Many residents of a proposed city of East Cobb could see their utility bills go up as a result of incorporation, as proponents of the plan seek ways to fund a city without raising property taxes.
Supporters of the cityhood initiative have pointed to a Georgia State feasibility study that concluded East Cobb could provide basic services without raising taxes and even projected a $4.2 million surplus.
But $7.2 million of that projected revenue would come from fees imposed on utility and cable companies that are generally passed on to customers in the form of a surcharge on their bill. New cities formed across Georgia over the past two decades have relied heavily on such fees, known as franchise fees, which many residents of unincorporated Cobb County do not pay.
“Obviously anytime that there’s going to be increased expenses for businesses or residential homeowners, nobody likes that unless they are able to perceive enough added value,” said Jim Harris, president of the East Cobb Business Association.
David Birdwell, a representative of the cityhood effort, said a committee is reviewing potential budgets for the proposed city, adding that it’s important not to look at line items in the feasibility study out of context.
“This finance committee is taking up the franchise fee issue as part of its study, and feels confident an increase in franchise fees would not be necessary for the city to be financially viable,” he wrote. “We anticipate the committee to complete its review in the coming weeks, and we will make those findings public at that time.”
According to their website, proponents of cityhood believe believe a new city would improve police, fire and zoning services, and “create and preserve local identity” without raising taxes.
The city of East Cobb would be the county’s largest with about 97,000 residents, located east of Marietta and north of Cumberland.
An exploratory committee of about a dozen people has been spearheading a public outreach effort after early backers were criticized for refusing to disclose their membership and funding. They also came under fire for partisan comments by the group’s former spokesman suggesting East Cobb needed to insulate itself from a Democratic takeover.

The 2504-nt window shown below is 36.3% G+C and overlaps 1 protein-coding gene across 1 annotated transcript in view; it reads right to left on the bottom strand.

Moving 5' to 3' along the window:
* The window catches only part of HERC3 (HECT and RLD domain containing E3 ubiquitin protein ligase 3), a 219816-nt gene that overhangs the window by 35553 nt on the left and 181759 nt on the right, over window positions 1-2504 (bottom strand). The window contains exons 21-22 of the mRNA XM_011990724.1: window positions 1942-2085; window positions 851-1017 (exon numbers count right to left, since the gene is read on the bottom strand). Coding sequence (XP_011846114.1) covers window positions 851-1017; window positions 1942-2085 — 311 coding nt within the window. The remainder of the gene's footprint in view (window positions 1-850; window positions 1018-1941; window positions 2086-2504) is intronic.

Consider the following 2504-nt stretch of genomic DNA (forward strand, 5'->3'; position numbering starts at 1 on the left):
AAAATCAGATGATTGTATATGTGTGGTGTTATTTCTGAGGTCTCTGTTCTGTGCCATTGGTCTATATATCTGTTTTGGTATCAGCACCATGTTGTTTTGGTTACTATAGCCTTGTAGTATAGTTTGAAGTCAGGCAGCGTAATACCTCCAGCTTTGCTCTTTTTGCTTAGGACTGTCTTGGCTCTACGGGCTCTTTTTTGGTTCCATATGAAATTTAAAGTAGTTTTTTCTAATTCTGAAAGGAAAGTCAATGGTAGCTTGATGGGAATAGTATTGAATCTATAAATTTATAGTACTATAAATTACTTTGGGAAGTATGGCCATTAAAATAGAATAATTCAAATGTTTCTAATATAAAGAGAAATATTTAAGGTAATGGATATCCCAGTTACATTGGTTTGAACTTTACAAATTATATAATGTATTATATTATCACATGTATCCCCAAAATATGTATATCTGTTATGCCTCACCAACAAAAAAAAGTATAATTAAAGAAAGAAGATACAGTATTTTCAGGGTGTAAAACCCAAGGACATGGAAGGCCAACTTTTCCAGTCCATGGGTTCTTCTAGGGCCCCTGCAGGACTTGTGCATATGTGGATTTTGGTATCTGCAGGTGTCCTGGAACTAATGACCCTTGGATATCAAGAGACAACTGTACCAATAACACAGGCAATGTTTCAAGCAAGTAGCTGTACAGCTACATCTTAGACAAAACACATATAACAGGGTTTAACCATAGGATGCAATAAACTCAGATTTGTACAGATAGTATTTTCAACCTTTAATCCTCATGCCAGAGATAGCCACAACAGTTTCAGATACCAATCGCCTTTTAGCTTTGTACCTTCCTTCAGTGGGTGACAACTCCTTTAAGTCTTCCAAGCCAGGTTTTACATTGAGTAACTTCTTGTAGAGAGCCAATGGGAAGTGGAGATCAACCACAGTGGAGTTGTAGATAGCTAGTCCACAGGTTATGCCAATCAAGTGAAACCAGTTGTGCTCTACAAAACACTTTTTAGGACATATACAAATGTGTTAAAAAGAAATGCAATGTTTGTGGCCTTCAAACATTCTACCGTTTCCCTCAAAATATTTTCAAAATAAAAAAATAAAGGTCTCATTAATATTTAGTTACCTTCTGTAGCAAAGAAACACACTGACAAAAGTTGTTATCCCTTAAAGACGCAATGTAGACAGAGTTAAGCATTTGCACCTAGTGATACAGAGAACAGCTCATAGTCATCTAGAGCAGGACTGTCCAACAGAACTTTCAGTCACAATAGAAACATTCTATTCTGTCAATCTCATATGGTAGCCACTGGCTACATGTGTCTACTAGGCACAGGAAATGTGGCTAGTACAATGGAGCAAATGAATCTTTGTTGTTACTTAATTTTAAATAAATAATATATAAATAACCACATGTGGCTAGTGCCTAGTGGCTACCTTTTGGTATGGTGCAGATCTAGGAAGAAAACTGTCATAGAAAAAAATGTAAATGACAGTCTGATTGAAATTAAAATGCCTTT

So far, the cityhood effort appears to have gained little grassroots traction. Several town hall-style forums to discuss it revealed deep-seated skepticism from many residents, while some expressed curiosity.
Despite the apparent lack of popular support, State Rep. Matt Dollar, R-Marietta, introduced legislation earlier this year that would pave the way for a referendum during the 2020 primary.
East Cobb activist Bill Simon, who has been critical of the cityhood movement on his blog, Political Vine, expressed doubt that the franchise fees would bring in as much money as predicted. He said residents could end up paying higher taxes on top of franchise fees.
“It means less money available for family groceries, savings, home repairs, etc., if money has to be given to support a government operating in the red from day one,” Simon said.
Most franchise fees can only be imposed by municipalities, not counties. The biggest chunk of the projected franchise fee revenue for the city of East Cobb would come from electric companies.
Neither Marietta Power nor Cobb EMC, which serve many households within the proposed city, collect franchise fees from customers in unincorporated Cobb County. Customers of Georgia Power pay about 1 percent in franchise fees.
In cities that have elected to impose franchise fees, Cobb EMC adds a surcharge, typically a 4 percent fee, to the customer’s entire electric bill and remits it to the municipality.
Support real journalism. Support local journalism. Subscribe to The Atlanta Journal-Constitution today. See offers.
Your subscription to the Atlanta Journal-Constitution funds in-depth reporting and investigations that keep you informed. Thank you for supporting real journalism.